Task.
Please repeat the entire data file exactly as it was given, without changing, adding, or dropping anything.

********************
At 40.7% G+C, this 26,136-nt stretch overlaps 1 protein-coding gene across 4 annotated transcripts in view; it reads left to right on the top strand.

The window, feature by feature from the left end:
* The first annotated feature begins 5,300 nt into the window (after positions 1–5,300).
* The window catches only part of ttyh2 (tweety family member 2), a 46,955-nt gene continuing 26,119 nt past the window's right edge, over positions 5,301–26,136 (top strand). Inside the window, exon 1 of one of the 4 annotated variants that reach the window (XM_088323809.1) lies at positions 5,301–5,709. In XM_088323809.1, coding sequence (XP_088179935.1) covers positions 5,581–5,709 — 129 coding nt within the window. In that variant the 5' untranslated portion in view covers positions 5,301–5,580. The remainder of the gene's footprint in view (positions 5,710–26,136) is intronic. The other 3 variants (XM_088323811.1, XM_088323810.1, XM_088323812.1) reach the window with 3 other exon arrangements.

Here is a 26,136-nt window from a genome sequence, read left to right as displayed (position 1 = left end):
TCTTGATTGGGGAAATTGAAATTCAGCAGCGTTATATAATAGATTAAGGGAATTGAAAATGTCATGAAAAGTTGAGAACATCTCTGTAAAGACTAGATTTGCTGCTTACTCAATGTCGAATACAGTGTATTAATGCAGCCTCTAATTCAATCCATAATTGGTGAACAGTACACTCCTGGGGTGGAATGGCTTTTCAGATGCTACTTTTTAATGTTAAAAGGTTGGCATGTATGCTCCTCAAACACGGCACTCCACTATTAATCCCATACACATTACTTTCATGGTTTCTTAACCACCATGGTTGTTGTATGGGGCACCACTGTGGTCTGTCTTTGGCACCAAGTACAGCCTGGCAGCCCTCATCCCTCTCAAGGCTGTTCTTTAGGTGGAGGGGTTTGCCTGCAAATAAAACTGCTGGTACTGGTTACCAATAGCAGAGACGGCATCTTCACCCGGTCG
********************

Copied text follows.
At 40.7% G+C, this 26,136-nt stretch overlaps 1 protein-coding gene across 4 annotated transcripts in view; it reads left to right on the top strand.

The window, feature by feature from the left end:
* The first annotated feature begins 5,300 nt into the window (after positions 1–5,300).
* The window catches only part of ttyh2 (tweety family member 2), a 46,955-nt gene continuing 26,119 nt past the window's right edge, over positions 5,301–26,136 (top strand). Inside the window, exon 1 of one of the 4 annotated variants that reach the window (XM_088323809.1) lies at positions 5,301–5,709. In XM_088323809.1, coding sequence (XP_088179935.1) covers positions 5,581–5,709 — 129 coding nt within the window. In that variant the 5' untranslated portion in view covers positions 5,301–5,580. The remainder of the gene's footprint in view (positions 5,710–26,136) is intronic. The other 3 variants (XM_088323811.1, XM_088323810.1, XM_088323812.1) reach the window with 3 other exon arrangements.

Here is a 26,136-nt window from a genome sequence, read left to right as displayed (position 1 = left end):
TCTTGATTGGGGAAATTGAAATTCAGCAGCGTTATATAATAGATTAAGGGAATTGAAAATGTCATGAAAAGTTGAGAACATCTCTGTAAAGACTAGATTTGCTGCTTACTCAATGTCGAATACAGTGTATTAATGCAGCCTCTAATTCAATCCATAATTGGTGAACAGTACACTCCTGGGGTGGAATGGCTTTTCAGATGCTACTTTTTAATGTTAAAAGGTTGGCATGTATGCTCCTCAAACACGGCACTCCACTATTAATCCCATACACATTACTTTCATGGTTTCTTAACCACCATGGTTGTTGTATGGGGCACCACTGTGGTCTGTCTTTGGCACCAAGTACAGCCTGGCAGCCCTCATCCCTCTCAAGGCTGTTCTTTAGGTGGAGGGGTTTGCCTGCAAATAAAACTGCTGGTACTGGTTACCAATAGCAGAGACGGCATCTTCACCCGGTCG